Diablo Cody isn’t for everyone. She has a voice of her own, and because of that, her films can be polarizing. Cody is a writer with plenty of strengths, and her last film, Young Adult, showed them off to their fullest. That’s her most honest, funny, and often brutal work to date. However, it left certain people cold, and her directorial debut, Paradise, may have that effect for a different (and more disappointing) reason.
With her first bat behind camera Cody takes on a new kind of character: a Montana girl who is vanilla by most standards. Lamb (Julianne Hough) has been sheltered for all her life from what the real world has to offer, and while she was the popular Catholic girl that dedicated her life to God growing up she was left scarred by a plane crash. Her faith is shaken, and in response she attempts to live life to the fullest by committing a series of “sins” in Las Vegas. She wants to act like a “regular American,” indulging in characters traits Cody’s previous protagonists would’ve poked fun at.
Because of its lead character, Paradise isn’t a movie with a whole lot of irony. Cody set out to make a sweet movie that doesn’t gloss over serious problems, while also retaining a sense of optimism. It is called “Paradise” for a reason and, yes, the movie does have one of those lines with the title in it that gives you a big ‘ol nudge. The reason why that optimistic outlook doesn’t register is because of the unfocused eyes we experience it through. Despite having racked up a string of compelling protagonists, Lamb is Cody’s most muddled character to date. She never quite finds a consistent way to portray her. In certain scenes she’ll act oblivious, while in others, such as her clever banter with the friendly bartender William (Russell Brand) and a singer named Loray (Octavia Spencer), who take her out for a night in Vegas, she displays quick wit. It’s jarring, because Lamb’s tone will change at the drop of that hat.
The movie does an extraneous amount of telling, but those shifts in voice are never clear. Lamb’s voiceover spells out an awful lot of information, almost bafflingly so at times for pivotal scenes. At one point Lamb describes how a shower is the worst part of her day. Considering this is a movie, why not show that? Hough is a good enough actor to sell it, so it’s either Cody not trusting the actress’ ability or her own behind the camera.
Cody always has Lamb tell us how she feels, and despite that, it’s often difficult forming a grasp on who Lamb is. Extremely early on she mentions she could stay in Vegas forever after visiting a few locations — which are scenes we’re told about, not shown — and then later, while confronting William and Loray, she displays her frustration over the lack of fun she’s having with the two them and with Vegas in general. That transition isn’t sold, especially because two scenes earlier she made the same complaint and then Cody followed it up with a very fun, lighthearted sequence involving a zipline. It’s character whiplash, leading to a contrived segment with a frightened Lamb wandering a sensory-overload club.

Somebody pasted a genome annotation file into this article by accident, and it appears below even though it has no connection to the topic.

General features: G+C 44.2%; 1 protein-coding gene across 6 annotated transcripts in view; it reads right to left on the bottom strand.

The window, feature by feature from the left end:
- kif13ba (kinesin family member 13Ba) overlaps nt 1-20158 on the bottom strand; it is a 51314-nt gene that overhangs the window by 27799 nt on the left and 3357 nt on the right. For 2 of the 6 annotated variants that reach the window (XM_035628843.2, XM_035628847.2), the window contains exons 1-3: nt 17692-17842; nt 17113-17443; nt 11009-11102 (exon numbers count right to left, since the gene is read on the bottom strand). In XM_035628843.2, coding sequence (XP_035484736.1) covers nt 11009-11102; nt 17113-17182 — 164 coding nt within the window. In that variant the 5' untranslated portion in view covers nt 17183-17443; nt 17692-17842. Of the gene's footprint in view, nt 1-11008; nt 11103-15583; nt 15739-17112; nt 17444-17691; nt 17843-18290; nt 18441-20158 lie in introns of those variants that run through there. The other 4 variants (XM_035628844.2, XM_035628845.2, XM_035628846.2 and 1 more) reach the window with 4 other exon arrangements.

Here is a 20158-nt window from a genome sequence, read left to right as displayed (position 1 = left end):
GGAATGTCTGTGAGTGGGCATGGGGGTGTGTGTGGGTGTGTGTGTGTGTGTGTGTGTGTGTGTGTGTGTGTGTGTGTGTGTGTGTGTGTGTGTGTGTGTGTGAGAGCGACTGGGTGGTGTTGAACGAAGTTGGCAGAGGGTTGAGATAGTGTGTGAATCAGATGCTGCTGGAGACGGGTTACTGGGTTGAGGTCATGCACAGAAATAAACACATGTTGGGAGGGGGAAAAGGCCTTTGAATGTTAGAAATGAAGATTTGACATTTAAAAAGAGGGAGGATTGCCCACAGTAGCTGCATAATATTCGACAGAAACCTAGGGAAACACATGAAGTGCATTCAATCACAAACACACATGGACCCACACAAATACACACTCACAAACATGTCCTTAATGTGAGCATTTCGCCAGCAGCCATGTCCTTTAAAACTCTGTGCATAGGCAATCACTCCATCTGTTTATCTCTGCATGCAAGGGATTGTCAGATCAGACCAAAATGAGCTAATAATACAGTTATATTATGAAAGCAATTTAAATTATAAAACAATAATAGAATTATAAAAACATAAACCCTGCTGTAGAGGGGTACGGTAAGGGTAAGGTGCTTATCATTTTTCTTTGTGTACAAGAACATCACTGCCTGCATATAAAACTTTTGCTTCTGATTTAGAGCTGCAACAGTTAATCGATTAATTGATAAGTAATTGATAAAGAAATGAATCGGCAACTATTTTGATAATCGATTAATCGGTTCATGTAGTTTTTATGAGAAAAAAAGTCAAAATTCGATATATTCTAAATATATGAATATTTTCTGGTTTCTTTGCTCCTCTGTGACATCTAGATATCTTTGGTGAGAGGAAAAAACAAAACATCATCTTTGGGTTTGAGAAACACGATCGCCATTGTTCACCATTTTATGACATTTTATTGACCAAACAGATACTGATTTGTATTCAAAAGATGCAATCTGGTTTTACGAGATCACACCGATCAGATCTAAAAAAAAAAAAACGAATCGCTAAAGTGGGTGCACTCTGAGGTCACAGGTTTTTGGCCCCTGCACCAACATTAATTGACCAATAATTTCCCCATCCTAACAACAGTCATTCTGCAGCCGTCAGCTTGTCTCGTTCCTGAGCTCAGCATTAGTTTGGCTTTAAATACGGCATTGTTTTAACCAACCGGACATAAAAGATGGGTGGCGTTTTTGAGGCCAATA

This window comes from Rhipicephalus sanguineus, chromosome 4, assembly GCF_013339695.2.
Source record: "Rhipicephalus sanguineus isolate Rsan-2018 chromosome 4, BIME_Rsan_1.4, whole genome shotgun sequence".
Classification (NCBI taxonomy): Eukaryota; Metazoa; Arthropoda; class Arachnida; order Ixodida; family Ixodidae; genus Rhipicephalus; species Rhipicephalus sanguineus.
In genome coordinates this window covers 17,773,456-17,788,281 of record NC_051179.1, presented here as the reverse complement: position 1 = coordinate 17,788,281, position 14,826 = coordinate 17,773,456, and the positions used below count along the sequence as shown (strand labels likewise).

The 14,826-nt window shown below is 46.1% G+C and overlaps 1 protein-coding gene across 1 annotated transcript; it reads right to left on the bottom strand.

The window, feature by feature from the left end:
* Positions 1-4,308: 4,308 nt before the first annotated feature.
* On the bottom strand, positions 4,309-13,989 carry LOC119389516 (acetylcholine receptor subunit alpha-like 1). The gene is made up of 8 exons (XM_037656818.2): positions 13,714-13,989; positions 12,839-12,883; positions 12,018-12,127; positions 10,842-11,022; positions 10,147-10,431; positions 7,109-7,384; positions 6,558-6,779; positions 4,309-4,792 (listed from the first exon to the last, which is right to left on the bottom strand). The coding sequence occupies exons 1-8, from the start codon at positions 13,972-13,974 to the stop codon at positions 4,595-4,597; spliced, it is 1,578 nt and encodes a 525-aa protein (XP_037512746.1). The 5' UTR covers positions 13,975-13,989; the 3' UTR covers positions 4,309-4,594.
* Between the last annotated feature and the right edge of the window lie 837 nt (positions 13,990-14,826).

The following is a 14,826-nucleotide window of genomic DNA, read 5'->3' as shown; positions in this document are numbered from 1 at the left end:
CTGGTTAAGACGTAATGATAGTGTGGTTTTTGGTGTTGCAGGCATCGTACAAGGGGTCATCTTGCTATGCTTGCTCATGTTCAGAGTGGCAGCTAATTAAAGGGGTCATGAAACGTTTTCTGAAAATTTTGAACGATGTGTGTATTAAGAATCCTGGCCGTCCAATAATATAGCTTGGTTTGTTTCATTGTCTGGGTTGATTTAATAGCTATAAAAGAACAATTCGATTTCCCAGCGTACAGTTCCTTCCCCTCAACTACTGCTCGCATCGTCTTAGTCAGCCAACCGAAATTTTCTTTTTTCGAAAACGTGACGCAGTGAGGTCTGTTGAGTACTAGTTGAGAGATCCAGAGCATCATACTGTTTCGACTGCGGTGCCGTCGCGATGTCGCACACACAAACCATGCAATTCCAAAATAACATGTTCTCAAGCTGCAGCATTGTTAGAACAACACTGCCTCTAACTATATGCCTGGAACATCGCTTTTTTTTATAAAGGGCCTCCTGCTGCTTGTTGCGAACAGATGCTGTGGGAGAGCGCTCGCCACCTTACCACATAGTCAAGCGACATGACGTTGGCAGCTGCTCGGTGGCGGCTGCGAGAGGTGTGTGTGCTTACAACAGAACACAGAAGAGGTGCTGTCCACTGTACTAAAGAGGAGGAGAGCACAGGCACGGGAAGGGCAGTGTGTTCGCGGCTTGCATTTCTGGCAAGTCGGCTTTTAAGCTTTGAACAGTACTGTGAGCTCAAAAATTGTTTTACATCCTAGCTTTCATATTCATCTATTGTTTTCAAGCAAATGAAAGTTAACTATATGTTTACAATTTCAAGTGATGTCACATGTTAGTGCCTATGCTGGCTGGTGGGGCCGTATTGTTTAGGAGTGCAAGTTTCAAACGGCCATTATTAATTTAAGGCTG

All these traits add up to a character that’s, funnily enough, less empathetic than Mavis Gray from Young Adult. We understood where that narcissist was coming from. When Mavis blows up, it’s compelling to watch because we know exactly who that person is and why she acts out. For Paradise, Lamb is spelled out in broad strokes, but those broad strokes never play out in a convincing way. The Lamb we see in the last 15 or 20 minutes makes sense, but the catharsis Cody aims for isn’t earned because of the Lamb we saw every minute leading up to that ending.
With the exception of a strongly written lead, Paradise does include some of Cody’s other aforementioned talents. There’s a handful of instantly quotable lines that stands amongst her funniest material to date. Holly Hunter, playing Lamb’s mom, gives a speech about yoga videos by the end that makes you wish Hunter and Nick Offerman had more of a presence, but, ultimately, they’re well-used. Hunter and Offerman play small, key parts that require a degree of gravitas.
It’s Brand who comes away with the film, though. He’s showed in the past that he can be more than an unhinged comedic presence, but Cody shows even more of what Brand is capable of doing as an actor. He brings a lot of warmness to the film, and his scenes with Hough are genuinely sweet. When it’s the two of them simply talking with no overt zingers or narration, that’s when Paradise is at its best.
Those gentler scenes are why, despite not working as a whole, I hope Diablo Cody directs again soon. With a more focused script, Cody could make a film in league with Young Adult, Juno, and the overlooked Jennifer’s Body. Paradise is far from a bad start, but it’s not the introduction Cody was probably capable of making.
The Upside: Russell Brand doesn’t miss a comedic or dramatic beat; Cody has a good eye for casting; a few great, well-structured jokes; that speech about yoga videos
The Downside: The narration is frequently distracting; a sluggish first act; a second act “down in the dumps” turn is forced; the character Lamb doesn’t become focused until the third act
On The Side: The film was previously titled Lamb of God. Also, Diablo Cody wrote last night’s episode of Children’s Hospital.
Paradise is now available on DirecTV and opens in theaters on October 18th.